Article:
Sharing meat scraps may have helped to domesticate the dog early on.

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According to a study published in Scientific Reports, humans who fed leftover lean meat to wolves during harsh winters may have played a role in the early domestication of dogs towards the end of the last ice age (14,000 to 29,000 years ago).

In order to estimate how much energy humans would have left from the meat of species they might have hunted 14,000 to 29,000 years ago, which were also typical wolf prey, such as horses, elks and deer, Maria Lahtinen and colleagues used simple energy content calculations.

The authors hypothesized that if wolves and humans during harsh winters had hunted the same animals, humans would have killed the wolves instead of domesticating them to reduce competition.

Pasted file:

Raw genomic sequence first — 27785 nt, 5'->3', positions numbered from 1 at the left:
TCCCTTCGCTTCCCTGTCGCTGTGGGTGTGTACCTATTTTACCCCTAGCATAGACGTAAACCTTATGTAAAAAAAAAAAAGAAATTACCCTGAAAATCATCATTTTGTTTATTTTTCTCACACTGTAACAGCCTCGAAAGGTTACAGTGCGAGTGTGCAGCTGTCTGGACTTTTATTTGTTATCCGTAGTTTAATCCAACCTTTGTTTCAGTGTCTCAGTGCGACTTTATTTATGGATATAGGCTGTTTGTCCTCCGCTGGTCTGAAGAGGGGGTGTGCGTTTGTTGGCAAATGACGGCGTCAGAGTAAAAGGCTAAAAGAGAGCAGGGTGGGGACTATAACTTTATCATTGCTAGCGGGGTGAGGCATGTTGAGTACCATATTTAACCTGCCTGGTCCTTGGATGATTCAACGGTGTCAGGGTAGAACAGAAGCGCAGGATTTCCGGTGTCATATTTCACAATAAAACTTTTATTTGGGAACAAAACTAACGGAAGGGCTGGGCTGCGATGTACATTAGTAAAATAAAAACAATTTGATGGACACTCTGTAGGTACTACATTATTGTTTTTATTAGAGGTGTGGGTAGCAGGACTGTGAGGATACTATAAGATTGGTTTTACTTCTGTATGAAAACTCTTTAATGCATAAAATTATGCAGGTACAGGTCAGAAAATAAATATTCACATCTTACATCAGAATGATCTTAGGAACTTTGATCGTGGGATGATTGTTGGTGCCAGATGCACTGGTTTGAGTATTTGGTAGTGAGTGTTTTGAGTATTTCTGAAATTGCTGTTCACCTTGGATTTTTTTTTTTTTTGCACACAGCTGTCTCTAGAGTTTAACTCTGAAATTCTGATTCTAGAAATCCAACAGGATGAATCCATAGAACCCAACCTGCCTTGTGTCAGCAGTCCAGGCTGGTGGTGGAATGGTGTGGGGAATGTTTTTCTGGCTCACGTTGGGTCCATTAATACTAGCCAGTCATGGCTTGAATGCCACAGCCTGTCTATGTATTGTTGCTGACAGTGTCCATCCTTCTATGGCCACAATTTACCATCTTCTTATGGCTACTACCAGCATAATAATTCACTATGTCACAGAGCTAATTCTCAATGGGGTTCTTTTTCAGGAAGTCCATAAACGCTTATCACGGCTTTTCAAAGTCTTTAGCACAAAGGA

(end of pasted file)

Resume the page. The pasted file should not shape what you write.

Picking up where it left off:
The authors found that all prey species would have provided more protein than humans could consume, except for mustelids such as weasels, resulting in a surplus of lean meat that could be fed to wolves, reducing prey competition.

Although during winters when plant foods were restricted, humans may have relied on an animal-based diet, they were probably not adapted to a pure protein diet and may have preferred high-fat meats to lean, protein-rich meats.

Because wolves can survive on a protein-only diet for months, humans may have fed domestic wolves with surplus lean meat, which may have also kept them company during the harsh winter months.

It may have facilitated coexistence with captive wolves by feeding excess meat to wolves, and the use of domestic wolves as hunting assistants and guards may have promoted the process of domestication to the full domestication of dogs.

Reference: ‘During severe Ice Age winters, excess protein enabled dog domestication’ 7 January 2021, Scientific Reports.

DOI: 10.1038/s41598-020-78214-41598-020-78214-44

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